Hep B Care

Bec’s Story

Powerful and Free tells the story of Bec’s experience with chronic hepatitis B. Since her diagnosis Bec has come to understand there is a lack of knowledge about hep B – both from health care providers and the First Nations community.

“Education is very important for our mob because, you can live a well life, you can live an active life with hepatitis b, but you have to have the right information,” Bec said.

The film explores the relationship Bec has with her doctor and how this connection has helped her to successfully manage her hepatitis B.

Hepatitis B is a health condition that requires a united approach. It involves individuals, communities and health services working together to educate and empower families and community to B Stronger together.

What is hep B?

Hepatitis B is a virus that can cause inflammation and damage to your liver. If left unmonitored and untreated it can cause chronic liver disease and liver cancer.

The hepatitis B virus is found in blood and sexual fluids. It is most commonly transmitted from mother to child during birth and delivery as well as unprotected sex, sharing injecting drug equipment and unsterile tattooing.

Most people with hep B will be asymptomatic and it can take many years for symptoms to begin. A blood test is the only way to know if a person has hepatitis B.

Did you know?

Almost 35,000 Queenslanders are living with hepatitis B.
1 in 10 people living with hepatitis B are Aboriginal or Torres Strait Islander.

Hepatitis B is a leading cause of liver cancer.
1 in 3 people don’t know they have hepatitis B.

Over 75% of people with hep B are not getting regular check ups.
Check ups are essential to help prevent liver cancer and liver failure.

Over 75% of people with chronic hepatitis B are not seeing their doctor for regular check-ups.

B Stronger

Without regular monitoring chronic hepatitis B can cause serious damage to your liver, such as fibrosis, cirrhosis, liver cancer and liver failure. In fact, without regular blood tests and ultrasounds, up to one in four people with hepatitis B will die of liver cancer or liver failure.

The good news is people with chronic hepatitis B can lead healthy lives. With regular tests every six months and treatment when needed, liver cancer can be prevented.

A hepatitis B check up involves a series of blood tests and a liver scan to look for changes to the virus and the person’s overall liver health.

Get involved

We can provide your team with tools and resources containing everything you need to know about hepatitis B testing, vaccinations and check ups.


Hepatitis B education for health and service provider staff.


Practical resources to help start conversations about hepatitis B.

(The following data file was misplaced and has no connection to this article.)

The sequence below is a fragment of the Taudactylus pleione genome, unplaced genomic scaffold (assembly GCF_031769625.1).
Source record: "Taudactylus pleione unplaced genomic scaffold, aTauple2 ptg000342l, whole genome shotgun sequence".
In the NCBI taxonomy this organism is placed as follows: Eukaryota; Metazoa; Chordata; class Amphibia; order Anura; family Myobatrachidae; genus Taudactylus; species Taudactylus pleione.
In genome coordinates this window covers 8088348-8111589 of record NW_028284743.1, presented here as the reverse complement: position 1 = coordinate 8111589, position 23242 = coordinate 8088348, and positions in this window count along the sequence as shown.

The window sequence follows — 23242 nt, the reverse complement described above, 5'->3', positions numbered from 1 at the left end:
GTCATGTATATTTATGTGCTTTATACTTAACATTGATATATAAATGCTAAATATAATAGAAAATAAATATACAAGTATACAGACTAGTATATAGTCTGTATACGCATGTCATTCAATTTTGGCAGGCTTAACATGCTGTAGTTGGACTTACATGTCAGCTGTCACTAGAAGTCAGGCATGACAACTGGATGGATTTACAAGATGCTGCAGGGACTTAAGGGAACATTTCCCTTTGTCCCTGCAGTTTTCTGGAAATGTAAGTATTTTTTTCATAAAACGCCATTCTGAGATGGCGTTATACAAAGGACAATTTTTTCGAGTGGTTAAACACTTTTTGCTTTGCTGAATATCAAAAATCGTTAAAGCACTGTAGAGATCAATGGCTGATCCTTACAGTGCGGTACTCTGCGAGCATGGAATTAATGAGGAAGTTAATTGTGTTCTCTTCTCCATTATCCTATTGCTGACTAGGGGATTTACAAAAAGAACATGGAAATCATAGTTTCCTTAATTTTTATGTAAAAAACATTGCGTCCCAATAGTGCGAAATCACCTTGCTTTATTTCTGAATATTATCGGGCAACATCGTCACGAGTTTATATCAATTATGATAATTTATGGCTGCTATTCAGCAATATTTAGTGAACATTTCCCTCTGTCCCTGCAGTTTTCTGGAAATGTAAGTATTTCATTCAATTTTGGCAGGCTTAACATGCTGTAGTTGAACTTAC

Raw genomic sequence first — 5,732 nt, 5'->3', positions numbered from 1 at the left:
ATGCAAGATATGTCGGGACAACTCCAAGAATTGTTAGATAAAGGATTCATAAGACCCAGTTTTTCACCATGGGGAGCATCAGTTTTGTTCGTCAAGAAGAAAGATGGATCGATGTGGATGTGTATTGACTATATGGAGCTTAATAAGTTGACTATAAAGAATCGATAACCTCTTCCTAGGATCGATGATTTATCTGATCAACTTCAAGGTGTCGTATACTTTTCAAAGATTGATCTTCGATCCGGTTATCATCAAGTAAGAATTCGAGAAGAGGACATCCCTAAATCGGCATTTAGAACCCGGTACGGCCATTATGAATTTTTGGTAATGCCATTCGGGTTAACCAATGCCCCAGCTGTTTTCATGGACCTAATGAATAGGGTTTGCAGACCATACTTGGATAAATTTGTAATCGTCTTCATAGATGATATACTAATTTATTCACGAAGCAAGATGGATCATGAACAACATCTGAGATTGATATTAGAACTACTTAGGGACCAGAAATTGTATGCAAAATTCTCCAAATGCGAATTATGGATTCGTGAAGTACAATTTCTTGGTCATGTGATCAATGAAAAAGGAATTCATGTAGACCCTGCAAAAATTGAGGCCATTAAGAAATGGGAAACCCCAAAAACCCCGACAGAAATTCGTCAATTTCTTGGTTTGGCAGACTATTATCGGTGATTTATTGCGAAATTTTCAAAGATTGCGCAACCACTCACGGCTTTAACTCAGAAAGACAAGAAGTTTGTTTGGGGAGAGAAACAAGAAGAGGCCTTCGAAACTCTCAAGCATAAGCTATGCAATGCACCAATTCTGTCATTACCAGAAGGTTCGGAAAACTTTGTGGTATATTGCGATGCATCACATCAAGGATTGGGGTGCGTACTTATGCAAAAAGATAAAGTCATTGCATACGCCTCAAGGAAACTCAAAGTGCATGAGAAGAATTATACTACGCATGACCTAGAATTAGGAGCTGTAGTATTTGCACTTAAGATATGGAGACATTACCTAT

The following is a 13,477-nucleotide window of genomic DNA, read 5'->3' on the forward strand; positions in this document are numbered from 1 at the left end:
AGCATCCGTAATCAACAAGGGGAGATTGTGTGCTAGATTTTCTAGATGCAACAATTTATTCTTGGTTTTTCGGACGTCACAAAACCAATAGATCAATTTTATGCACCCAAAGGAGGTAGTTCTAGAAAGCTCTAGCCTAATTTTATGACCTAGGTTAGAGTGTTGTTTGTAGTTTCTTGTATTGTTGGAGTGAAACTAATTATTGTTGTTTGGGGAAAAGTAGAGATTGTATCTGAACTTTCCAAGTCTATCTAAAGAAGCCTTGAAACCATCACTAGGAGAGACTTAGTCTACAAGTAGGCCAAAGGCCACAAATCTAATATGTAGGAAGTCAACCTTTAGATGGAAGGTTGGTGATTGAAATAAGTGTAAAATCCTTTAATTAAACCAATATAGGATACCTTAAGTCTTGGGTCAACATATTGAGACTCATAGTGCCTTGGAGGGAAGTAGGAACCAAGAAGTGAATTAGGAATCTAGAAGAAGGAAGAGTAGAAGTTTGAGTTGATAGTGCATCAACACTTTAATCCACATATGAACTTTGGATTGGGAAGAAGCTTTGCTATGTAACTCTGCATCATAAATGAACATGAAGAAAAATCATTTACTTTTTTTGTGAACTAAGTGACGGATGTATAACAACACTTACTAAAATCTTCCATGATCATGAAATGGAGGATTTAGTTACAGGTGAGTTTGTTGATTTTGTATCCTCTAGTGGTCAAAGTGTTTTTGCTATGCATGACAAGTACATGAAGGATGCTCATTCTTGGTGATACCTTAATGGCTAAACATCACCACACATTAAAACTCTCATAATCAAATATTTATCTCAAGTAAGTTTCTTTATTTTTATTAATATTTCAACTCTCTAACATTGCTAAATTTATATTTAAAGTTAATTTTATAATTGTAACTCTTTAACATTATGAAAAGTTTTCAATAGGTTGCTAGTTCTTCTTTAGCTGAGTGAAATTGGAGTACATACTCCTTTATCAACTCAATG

Eye-catching merchandise to help raise awareness of hepatitis B.

About the Artwork

The B Stronger artwork (pictured right) was commissioned as part of the B Stronger hepatitis B education project and signifies the many individuals, communities and health services working together to target hep B.

Artist Joe Malone, who runs Jagalingu Aboriginal Creations, has provided a detailed description of the many elements that make up the art piece:

“Hep B is a health condition that requires a united approach. It involves individuals, communities, and health services working together and this art piece captures these elements.

The small circles, lines and crosshatching represent the song lines and story lines urging communities to attend their local Aboriginal Medical Service to yarn about, be tested, be vaccinated, or have a checkup for hep B. The footprints represent the travelling to and from these health services.

The larger circles represent the Aboriginal Medical Services where people have journeyed to and from. These circles include the symbols for male and female to represent both the community members and the staff working in these services. A liver has also been included in the centre of each circle as hep B impacts our liver health. The Hepatitis Queensland staff are the crosshatched symbols sitting in these circles yarning with community and educating them about hep B and liver health.

At the centre of the painting is the Hep B Family Tree which is a visual tool used for hep B education, with the branches reminding us to:

  • B Tested
  • B Vaccinated
  • B Stronger

Sitting around the Hep B Family Tree are figures to represent the individuals in the community who may be at more risk of hep B. These are young people aged 15-25 years, men and women 50 years and over, as well as mum’s with hep B and their bubs.”

Want to know more?

This website may contain the names and images of Aboriginal and Torres Strait Islander people who have passed on.